Five Common Questions About Ostomies Answered
Published: October 3, 2023
In honor of Ostomy Awareness Day on October 7, we are delving into a topic relevant to many people in the IBD community. It's estimated that between 725,000 and 1 million people in the U.S. live with an ostomy and many of them are Crohn’s or colitis patients.
Ostomy surgery is a procedure that allows stool to pass through a surgically created opening in the body called a stoma to discharge bodily waste. Your stoma is the part of the bowel (small or large intestine) that pokes out of your abdominal wall and provides an opening for waste to pass out of. The waste is then collected from your stoma into an external ostomy pouch like a bag or an appliance that is adhered to your abdomen on the outside of your body.
Having ostomy surgery can significantly improve the quality of life of IBD patients, marked by fewer hospitalizations and less pain. But this procedure is often surrounded by many questions and concerns.
Here are answers to some of the common questions surrounding ostomies.
How Common Are Ostomies?
Approximately 1 in 500 Americans navigate life with an ostomy. Some call themselves “ostomates.” Ostomy surgery is a life-saving procedure often necessitated by conditions like IBD, colon cancer, anal fistulas, diverticulitis, and certain types of incontinence.
What Is the Difference Between Ileostomy and Colostomy?
Ileostomies and colostomies are surgical procedures aimed at redirecting a portion of the intestines to an external opening in the abdominal wall, facilitating the exit of waste from the body. The primary distinction between them lies in the section of the intestines they involve; an ileostomy is associated with the small intestine while a colostomy pertains to the large intestine. The need for either procedure may arise from various medical conditions.
Despite the similarities, ileostomies and colostomies are tailored for different health conditions and have slightly dissimilar recovery durations. The objective of both procedures is to create an alternate route for waste elimination and ensure a person’s health while addressing their gastrointestinal challenges. The differences in procedures may influence aspects of life post-surgery, such as dietary restrictions and the ostomy.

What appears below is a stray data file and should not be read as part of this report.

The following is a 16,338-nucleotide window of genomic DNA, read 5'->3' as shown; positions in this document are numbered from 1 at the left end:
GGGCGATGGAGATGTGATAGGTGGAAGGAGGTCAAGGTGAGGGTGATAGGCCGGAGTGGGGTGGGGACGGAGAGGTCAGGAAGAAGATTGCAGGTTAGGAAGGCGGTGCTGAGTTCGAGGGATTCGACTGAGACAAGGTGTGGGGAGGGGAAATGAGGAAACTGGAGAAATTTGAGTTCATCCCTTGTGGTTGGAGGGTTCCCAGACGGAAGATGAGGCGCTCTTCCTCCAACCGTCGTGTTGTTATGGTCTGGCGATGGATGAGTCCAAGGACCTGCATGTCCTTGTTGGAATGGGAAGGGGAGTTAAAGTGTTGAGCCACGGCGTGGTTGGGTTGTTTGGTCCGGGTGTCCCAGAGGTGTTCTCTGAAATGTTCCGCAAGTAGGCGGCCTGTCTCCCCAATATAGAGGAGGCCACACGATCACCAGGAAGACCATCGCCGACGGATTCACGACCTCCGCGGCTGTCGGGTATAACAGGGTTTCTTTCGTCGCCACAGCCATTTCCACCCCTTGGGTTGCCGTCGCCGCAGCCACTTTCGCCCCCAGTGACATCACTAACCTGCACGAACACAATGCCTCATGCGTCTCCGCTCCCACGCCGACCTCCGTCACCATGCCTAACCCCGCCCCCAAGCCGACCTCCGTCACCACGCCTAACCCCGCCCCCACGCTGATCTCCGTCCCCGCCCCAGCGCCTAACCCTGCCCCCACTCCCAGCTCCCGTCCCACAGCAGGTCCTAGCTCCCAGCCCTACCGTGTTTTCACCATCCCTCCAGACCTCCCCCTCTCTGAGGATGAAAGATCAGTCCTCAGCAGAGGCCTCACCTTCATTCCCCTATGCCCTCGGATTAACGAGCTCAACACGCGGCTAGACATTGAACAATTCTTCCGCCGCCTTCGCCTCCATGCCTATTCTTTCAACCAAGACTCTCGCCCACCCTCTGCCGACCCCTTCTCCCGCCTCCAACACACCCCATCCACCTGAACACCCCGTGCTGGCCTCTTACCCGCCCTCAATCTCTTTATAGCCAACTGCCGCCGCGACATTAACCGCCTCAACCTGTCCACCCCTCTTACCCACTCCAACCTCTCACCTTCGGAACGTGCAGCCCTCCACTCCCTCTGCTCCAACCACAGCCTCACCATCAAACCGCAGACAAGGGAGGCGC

Is the Procedure Reversible?
Some people who have had a colostomy or ileostomy will live with an ostomy permanently. Others may use a temporary ostomy after their surgery. The possibility of reversing an ostomy largely depends on someone’s medical condition and the type of ostomy. Talk to your doctor get a better idea of what to expect in terms of reversal.
What Can I Eat with an Ostomy?
Dietary adjustments are part of living with an ostomy. Initially, it's advisable to stick to bland, low-fiber foods for the first few weeks after your surgery to allow the intestines to heal. Gradually, a wider variety of foods can be reintroduced under medical guidance. Monitoring how different foods affect the body and the ostomy output will help you understand and manage your dietary restrictions.
The Foundation has guidelines for eating with an ostomy including:
- Eat five to six small well-balanced meals daily instead of three large meals to reduce gas.
- Eat slowly and chew your food well.
- Avoid foods with a tough texture that are difficult to breakdown such as celery, grapes, raisins, and mushrooms.
- Replace fried and greasy foods with low-fat alternatives like air-fried or baked foods.
- Avoid artificial sweeteners like sorbitol and highly sugary foods and beverages.
- Stay hydrated by drinking 8-10 glasses of fluids throughout the day.
Can I Still Lead a Full Life with an Ostomy?
Absolutely! Living with an ostomy requires some lifestyle adjustments, but it does not stop people from leading full, active lives. Engaging in social activities, dating, exercising, and choosing fashionable clothing are all possible. The Foundation offers support groups and other resources for navigating life with an ostomy.
Ostomies may initially seem overwhelming, but with the right information and support, individuals can continue to lead fulfilling lives.
You can make an impact on IBD cures! Please consider making a donation to the Crohn’s & Colitis Foundation.
Rachel Peifer is the Associate Director of Corporate Communications and Social Media at the Crohn's & Colitis Foundation.